Question 2 (Offer and acceptance)
John is interested in purchasing a Riviera 80 foot luxury boat that he sees at a local marina. In a letter sent by express post to Cassie (the owner) on 10 February, John states: “are you interested in selling your boat? If so, how much do you want for it?” Cassie received the letter on 11 February and by a facsimile to John on the same day replied: “I will sell you my 80 foot Riviera boat for $1.5 million”. Cassie’s husband, George initially sent the facsimile to the wrong number. It was received by Jenna not John. The fax was not specifically addressed to John. George realised his error, resent the fax to John, and immediately telephoned Jenna stating that the facsimile he sent on his wife’s behalf was a mistake and to disregard it. The desperation in George’s voice piqued Jenna’s interest, so much so that after doing some boat research, she sent an e-mail to Cassie accepting the terms of Cassie’s facsimile on 12 February.
On 14 February, John sent a letter to Cassie stating: “I will purchase your boat and jet-ski according to the terms of your facsimile dated 11 February”. Later that day, John suffered a heart attack. On 16 February Cassie received John’s letter of 14 February. Fearing that he may no longer be able to work again, John sent an e-mail on 17 February from his hospital bed to Cassie, which Cassie read at 4pm on that day, stating that “Due to serious illness, I will not be able to purchase your home”. On 16 February Cassie sent a facsimile to Jenna stating that “I confirm receipt of your e-mail dated 12 February. The boat can be purchased by you for $1.6 million provided that you pay a deposit of 10% into my bank account within 7 days. Call me if you have any queries”. On 18 February, Jenna decided to pay the $1.6 million for the boat and duly deposited $160,000 into Cassie’s bank account.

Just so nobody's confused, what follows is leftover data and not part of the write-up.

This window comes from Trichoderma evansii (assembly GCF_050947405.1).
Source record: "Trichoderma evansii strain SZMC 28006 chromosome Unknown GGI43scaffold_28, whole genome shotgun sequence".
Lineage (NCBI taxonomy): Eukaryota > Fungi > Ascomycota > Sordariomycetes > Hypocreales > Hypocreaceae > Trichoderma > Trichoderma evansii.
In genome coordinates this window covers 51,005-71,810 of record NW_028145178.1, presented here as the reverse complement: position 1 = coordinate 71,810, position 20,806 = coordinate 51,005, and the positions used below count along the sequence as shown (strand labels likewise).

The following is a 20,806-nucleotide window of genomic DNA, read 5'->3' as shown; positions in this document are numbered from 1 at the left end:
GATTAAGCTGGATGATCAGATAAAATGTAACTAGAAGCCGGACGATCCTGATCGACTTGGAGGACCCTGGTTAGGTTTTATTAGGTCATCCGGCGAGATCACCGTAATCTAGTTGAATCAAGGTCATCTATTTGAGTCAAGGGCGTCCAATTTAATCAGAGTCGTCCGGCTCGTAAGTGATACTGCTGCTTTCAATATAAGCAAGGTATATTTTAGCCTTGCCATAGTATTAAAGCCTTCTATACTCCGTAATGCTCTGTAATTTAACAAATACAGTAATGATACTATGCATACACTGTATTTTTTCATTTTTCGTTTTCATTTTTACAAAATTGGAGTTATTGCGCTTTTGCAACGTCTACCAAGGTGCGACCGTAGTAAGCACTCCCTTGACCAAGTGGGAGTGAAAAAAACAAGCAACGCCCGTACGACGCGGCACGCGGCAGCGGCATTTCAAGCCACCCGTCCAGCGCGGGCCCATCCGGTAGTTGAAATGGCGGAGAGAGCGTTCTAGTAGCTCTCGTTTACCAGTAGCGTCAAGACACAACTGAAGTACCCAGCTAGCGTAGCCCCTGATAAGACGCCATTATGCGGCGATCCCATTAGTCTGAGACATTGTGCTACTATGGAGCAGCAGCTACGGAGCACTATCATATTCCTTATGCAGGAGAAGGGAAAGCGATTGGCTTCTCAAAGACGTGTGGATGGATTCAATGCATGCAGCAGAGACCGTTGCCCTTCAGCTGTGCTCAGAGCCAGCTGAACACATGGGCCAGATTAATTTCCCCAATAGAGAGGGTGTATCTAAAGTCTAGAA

Advise Cassie whether there is a binding contract with: (a) John; and/or Jenna
 Idea for this question adapted from CCH Australia, 2013 Australian Business Law Workbook.